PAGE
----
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 3 months ago '15        #13
TheCompanyMan 61 heat pts61
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I remember the day I paid off my student loans. Few greater feelings.


 3 months ago '13        #14
fairwayt1 1 heat pts
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 Sin said
What was the thought process when signing the paperwork
Looking forward to your response 🧐
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 3 months ago '05        #15
trb_5 
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 Sin said
What was the thought process when signing the paperwork
It was for med school. There was no thought process at the time. Either I take out loans and go to med school and achieve my dream or I do something else with my life. I’m completing residency this year and ideally I should be able to pay it off in the next few years but still painful to think about giving all that money back. Especially in a profession in which I’m dedicating my life to serving other people


Last edited by trb_5; 01-11-2019 at 04:13 PM..
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 3 months ago '11        #16
Sin 1982 heat pts1982 OP
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 trb_5 said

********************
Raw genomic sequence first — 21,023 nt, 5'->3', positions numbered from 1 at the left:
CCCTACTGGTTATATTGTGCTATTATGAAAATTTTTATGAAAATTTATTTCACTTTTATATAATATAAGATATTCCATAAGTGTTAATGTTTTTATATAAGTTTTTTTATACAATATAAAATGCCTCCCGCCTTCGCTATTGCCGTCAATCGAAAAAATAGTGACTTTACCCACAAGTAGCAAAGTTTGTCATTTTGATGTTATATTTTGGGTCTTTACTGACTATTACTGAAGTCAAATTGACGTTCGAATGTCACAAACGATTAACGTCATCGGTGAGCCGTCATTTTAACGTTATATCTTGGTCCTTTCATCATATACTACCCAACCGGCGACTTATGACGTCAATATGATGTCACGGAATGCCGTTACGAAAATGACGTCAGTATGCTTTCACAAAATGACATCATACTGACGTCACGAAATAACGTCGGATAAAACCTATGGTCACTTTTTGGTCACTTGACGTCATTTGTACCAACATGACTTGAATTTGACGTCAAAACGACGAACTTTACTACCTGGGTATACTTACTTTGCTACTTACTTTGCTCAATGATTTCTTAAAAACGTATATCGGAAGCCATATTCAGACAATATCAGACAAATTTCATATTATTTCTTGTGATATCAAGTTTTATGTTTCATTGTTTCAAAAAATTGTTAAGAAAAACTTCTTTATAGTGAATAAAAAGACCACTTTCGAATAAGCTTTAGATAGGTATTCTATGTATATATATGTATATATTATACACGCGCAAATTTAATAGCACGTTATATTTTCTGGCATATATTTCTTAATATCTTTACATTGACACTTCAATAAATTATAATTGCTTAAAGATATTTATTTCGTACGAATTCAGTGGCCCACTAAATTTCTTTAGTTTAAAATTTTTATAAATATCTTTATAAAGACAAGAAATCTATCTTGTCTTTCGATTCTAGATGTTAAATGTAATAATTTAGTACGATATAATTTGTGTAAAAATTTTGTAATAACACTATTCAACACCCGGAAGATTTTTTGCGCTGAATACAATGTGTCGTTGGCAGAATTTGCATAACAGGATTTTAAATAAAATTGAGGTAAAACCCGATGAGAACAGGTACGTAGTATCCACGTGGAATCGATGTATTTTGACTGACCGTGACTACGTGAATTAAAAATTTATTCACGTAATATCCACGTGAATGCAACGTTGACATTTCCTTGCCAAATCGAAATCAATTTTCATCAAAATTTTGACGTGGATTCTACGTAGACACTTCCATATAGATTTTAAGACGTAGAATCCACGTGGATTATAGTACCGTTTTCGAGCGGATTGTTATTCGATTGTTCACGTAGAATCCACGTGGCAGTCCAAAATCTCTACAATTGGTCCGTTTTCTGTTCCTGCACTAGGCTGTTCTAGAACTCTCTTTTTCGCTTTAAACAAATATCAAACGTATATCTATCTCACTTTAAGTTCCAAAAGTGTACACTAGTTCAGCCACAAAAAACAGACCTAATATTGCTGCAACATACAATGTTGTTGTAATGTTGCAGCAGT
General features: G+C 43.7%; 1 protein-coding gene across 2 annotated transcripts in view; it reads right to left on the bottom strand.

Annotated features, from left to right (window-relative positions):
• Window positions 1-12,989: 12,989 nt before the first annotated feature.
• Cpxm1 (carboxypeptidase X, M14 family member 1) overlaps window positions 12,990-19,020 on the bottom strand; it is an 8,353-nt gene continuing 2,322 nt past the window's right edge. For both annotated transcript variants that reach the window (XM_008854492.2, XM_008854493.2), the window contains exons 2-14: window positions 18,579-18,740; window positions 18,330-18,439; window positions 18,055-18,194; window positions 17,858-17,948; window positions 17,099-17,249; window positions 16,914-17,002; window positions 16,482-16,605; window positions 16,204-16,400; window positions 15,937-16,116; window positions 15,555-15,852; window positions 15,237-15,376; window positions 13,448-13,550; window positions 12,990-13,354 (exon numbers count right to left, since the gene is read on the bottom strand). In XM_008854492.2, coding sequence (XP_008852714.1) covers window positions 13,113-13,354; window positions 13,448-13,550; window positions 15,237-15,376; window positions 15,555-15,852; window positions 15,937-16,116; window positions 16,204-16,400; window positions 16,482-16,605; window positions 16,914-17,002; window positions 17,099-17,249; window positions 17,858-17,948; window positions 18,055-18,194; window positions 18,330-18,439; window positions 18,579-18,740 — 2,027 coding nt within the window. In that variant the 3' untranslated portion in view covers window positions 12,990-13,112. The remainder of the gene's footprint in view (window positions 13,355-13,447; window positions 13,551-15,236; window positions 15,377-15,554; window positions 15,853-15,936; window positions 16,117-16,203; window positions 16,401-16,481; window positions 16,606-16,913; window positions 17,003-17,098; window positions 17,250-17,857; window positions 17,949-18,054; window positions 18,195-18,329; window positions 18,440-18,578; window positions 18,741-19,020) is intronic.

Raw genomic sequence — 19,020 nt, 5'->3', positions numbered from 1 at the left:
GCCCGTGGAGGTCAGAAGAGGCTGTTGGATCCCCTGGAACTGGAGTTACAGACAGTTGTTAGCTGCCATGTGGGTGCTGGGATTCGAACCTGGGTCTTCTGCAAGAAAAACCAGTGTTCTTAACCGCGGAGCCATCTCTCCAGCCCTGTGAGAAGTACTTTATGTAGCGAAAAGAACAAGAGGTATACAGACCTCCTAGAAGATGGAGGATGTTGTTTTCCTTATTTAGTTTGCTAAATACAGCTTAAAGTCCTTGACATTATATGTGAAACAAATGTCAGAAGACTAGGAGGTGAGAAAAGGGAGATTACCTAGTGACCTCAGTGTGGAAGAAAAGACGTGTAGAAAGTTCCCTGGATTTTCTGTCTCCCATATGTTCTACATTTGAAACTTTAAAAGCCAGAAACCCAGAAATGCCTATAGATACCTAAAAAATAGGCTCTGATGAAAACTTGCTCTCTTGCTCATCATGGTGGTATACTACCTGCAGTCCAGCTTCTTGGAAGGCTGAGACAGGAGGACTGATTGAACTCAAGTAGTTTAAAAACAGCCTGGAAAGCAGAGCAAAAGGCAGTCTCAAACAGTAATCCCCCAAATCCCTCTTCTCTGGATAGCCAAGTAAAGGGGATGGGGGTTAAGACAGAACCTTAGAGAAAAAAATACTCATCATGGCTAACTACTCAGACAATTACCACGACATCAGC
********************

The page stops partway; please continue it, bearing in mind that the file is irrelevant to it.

It was for med school. There was no thought process at the time. Either I take out loans and go to med school and achieve my dream or I do something else with my life. I’m completing residency this year and ideally I should be able to pay it off in the next few years but still painful to think about giving all that money back. Especially in a profession in which I’m dedicating my life to serving other people
Med school is understandable and it being your dream

If you don’t atleast attempt your dreams you’ll end up regretting it
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 3 months ago '11        #17
Sin 1982 heat pts1982 OP
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 fairwayt1 said
Looking forward to your response 🧐
Med school makes sense

 3 months ago '09        #18
DirtyFGeezus 4 heat pts
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I was a young wild guy, a few years ago. And in that I wrecked 7 cars, broke a ton of bones, had to have a couple emergency surgeries. And I've racked up a ton of medical bills, that I'm pretty sure I'll never be able to pay back. But what I'm I supposed to do with a broken leg that my bone is popping out of, go home and put ice on it.

 3 months ago '17        #19
FukBoiFras 21 heat pts21
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Modern day Slavery.

Class Warfare.
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 3 months ago '18        #20
Boxedin101 13 heat pts13
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Thought it would have been higher